Neutral Citation no.: [2004] NILST 6



                                       [2004] NICC 10



Tariff certified by the Secretary of State under Life



Sentences (NI) Order 2001











Before Kerr LCJ and McLaughlin J









1. On 14 March 2000 Mc Laughlin J sentenced the prisoner to life imprisonment at Belfast Crown Court after he had been found guilty of the murder of his 41 year old girlfriend, Anne Jane Mason on 1 March 1998.  N appeal against conviction was dismissed in June 2001 and the prisoner has therefore been in custody since 2 March 1998.


2. On 24 May 2004 McLaughlin J and I sat to hear oral submissions on the tariff to be set under Article 11 of the Life Sentences (NI) Order 2001.  The tariff represents the appropriate sentence for retribution and deterrence and is the length of time the prisoner will serve before his case is sent to the Life Sentence Review Commissioners who will assess suitability for release on the basis of risk.


Factual background


3. At around 2.30am on Sunday 1 March 1998 the prisoner arrived at his sister’s house at 6 Robina Street, Belfast in an agitated state.  He told Miss Long and her boyfriend, Gareth Glenn, that he had had a fight with the deceased, his girlfriend, saying: “We had a fight and she pushed the wrong button…I hit her, she’s not coming back…I tried to help her.”  Mr Glenn recalled the prisoner saying: “I think I’ve killed her.”  The prisoner called an ambulance and the three walked the few yards to his house at 182 Limestone Road where they waited for it to arrive.  The emergency services arrived and on investigation of the front bedroom they found the deceased lying face down on the floor which was covered with blood.  There was a wound to the rear of the head.  A wooden shafted hatchet with a metal head was a few feet from the body.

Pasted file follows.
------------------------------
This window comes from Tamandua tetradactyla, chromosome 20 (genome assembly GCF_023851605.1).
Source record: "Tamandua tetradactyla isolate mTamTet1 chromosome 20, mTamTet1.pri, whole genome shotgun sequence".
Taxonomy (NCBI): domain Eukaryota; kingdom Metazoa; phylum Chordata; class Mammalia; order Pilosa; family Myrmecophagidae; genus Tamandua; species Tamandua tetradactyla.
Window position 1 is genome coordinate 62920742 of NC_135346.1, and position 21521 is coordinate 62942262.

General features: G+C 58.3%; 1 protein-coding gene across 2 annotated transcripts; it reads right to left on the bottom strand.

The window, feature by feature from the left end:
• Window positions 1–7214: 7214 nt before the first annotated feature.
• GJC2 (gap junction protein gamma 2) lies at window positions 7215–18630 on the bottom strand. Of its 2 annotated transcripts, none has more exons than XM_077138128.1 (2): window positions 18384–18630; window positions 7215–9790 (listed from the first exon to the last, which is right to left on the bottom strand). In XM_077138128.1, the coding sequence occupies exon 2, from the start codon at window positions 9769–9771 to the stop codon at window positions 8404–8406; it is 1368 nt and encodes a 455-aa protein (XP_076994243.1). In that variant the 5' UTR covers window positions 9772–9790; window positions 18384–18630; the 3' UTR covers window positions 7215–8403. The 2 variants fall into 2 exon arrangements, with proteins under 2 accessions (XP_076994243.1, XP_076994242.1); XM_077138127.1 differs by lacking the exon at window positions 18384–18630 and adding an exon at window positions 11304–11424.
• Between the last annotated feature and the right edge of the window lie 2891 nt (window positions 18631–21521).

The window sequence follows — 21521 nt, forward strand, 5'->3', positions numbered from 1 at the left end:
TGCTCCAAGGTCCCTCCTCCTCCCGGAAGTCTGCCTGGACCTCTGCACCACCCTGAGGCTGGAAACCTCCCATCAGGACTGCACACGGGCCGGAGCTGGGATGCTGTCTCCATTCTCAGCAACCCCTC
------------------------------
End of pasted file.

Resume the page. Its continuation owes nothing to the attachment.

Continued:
4. Police spoke to the prisoner at the scene and he is reported to have said: “There’s no point in going on.  I did it.  I killed her.”  He was cautioned and said: “I done it yeah, we had a row at about half two.  There’s nothing else to say.”  The prisoner was arrested and conveyed to Grosvenor Road Police Station.  While waiting in the station the prisoner entered into conversation with the arresting officer.  He told him that he had been drinking with his girlfriend when an argument had developed regarding her son.  She went upstairs and called for him to join her.  He lifted a hatchet that he kept on the landing.  The argument again developed and he struck her with the hatchet. 


5. In police interview the prisoner said that he and the deceased had spent the evening drinking vodka.  An argument developed over the prisoner’s reluctance to visit the deceased in Bangor because he was afraid of being mistaken for her son whom he believed to be involved in crime.  The prisoner said that the argument reignited when he joined the deceased upstairs in the bedroom.  He said: “She was narkin’ narkin’ away and the next thing she was lying there.”  He recalled her walking round to him and pointing her finger.  He claimed to be unable to remember hitting her.  He maintained that he and the deceased did not have a violent relationship.  The hatchet, he said, was kept on the landing for security reasons.  He concluded by saying: “I’ve been under a lot of strain and just the row was more or less … crossed the line and went over.”